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March 10, 2010

How Roger was bundled into a straitjacket for 12 hours and why he’s never told anyone

Filed under: Featured — andrewchilvers @ 12:22 pm
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I’ve got a friend who’s an ex-con – let’s call him Roger.

Every few weeks I meet Roger in a little pub in a forgotten corner of Worcestershire and sink a few Hereford Pale Ales while putting the world to rights.

Roger is incredibly erudite and eloquent, outwardly middle class and a happily discontented family man. After a few jars, however, he often sinks into a maudlin stew and talks me about his life inside a maximum security prison.

He recounts these “missing years” – even his wife is unaware of his secret history – in a matter-of-fact way. But even after 2 decades, bitterness for the way the prison service operates still burns inside.

Last week he told me of his first day of incarceration on what he terms a trumped up drugs charge:

“Coming out of court and packed into a van, I was too numb to understand what was happening. As we sped away, tears started streaming down my face. Then they came in floods. I was lost, alone, desperate for some kind of shoulder to cry on, some level of deep humanity I could touch.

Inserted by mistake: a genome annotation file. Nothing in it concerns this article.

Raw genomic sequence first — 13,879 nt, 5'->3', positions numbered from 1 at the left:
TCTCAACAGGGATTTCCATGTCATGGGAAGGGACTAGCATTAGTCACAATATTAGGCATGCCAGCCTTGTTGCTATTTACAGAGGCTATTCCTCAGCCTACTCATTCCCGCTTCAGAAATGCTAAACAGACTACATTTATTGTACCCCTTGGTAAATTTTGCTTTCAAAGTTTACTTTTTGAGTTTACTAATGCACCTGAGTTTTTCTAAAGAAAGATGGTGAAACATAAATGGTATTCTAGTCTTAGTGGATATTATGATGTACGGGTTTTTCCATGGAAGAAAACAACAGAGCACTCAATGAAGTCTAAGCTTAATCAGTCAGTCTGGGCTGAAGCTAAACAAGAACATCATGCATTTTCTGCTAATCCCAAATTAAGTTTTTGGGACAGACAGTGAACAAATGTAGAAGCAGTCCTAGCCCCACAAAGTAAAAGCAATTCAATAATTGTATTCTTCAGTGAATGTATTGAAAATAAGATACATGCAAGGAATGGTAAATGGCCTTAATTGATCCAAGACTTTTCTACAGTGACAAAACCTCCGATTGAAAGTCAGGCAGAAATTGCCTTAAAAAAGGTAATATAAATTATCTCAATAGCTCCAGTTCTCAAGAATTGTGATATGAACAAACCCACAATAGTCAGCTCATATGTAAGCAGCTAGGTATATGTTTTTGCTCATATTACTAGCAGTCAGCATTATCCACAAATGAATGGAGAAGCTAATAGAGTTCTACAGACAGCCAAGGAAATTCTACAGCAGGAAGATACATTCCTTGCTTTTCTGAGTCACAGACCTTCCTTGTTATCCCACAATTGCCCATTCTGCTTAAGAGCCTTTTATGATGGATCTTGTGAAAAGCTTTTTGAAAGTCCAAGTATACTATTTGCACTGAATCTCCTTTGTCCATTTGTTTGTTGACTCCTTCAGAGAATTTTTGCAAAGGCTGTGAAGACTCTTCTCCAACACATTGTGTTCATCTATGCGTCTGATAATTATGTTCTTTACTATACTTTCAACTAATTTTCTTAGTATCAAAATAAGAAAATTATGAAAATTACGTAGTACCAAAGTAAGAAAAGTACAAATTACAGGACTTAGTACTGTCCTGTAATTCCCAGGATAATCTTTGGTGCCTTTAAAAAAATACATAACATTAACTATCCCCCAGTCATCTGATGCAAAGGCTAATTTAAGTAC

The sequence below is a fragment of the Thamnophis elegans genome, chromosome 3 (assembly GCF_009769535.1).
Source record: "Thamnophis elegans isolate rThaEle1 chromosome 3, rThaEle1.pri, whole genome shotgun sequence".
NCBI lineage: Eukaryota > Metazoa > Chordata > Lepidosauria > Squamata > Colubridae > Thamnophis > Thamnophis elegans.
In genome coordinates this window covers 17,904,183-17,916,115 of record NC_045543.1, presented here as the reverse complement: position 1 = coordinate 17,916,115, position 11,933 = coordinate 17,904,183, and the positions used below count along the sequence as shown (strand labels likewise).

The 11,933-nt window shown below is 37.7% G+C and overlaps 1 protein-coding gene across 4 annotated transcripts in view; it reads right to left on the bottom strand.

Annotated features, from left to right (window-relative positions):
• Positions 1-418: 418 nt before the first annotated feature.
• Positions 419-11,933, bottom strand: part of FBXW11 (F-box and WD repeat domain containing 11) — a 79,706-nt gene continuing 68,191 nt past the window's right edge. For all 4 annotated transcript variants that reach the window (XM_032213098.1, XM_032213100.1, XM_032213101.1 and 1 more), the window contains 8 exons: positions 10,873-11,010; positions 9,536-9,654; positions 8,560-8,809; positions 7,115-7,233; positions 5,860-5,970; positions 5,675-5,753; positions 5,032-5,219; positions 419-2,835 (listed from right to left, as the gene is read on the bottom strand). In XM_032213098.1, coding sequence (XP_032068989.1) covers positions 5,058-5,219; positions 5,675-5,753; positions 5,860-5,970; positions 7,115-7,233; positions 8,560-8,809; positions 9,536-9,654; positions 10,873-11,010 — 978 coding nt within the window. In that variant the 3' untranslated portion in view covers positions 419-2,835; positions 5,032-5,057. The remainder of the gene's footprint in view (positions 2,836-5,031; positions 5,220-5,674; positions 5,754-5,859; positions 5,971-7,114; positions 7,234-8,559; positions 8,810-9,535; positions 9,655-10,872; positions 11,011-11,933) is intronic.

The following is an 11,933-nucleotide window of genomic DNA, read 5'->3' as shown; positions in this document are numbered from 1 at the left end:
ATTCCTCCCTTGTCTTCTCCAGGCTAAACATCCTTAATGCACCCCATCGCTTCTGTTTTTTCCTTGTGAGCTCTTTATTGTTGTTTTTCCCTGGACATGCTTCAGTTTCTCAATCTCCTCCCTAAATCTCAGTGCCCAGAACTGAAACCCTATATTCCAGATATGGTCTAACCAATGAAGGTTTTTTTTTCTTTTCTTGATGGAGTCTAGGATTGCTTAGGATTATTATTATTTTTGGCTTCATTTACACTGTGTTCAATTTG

“I was bundled out of the van, taken to a place where I was ordered to strip. By this time I was sobbing uncontrollably. One of the prison officers shouted to his mate: “We’ve got a crier!”

“They all laughed, dragged me into a cell and squeezed me into a straitjacket. I was unable to move for the next 12 hours and had to piss myself inside the suit. I was let out next morning; I wanted to kill myself.”

What struck Roger the most was the malevolence of the system. Any weakness shown was met by force and brutality. His gaolers would punish crying, but respect violence towards other “cons” in a world turned upside down.

Only the beer brings out Roger’s deep-seated scars. He talks to no one else about this – it will always remain bottled up inside.

Below is a recent interview I had with Christian Wraxall about how social media engagement can try to bring people with mental health problems together to talk about their shared concerns and histories.

When I asked Roger would he ever want to be involved in such a network he said: “Before, when I’d just come out it would have helped enormously. But that was then, not now.”


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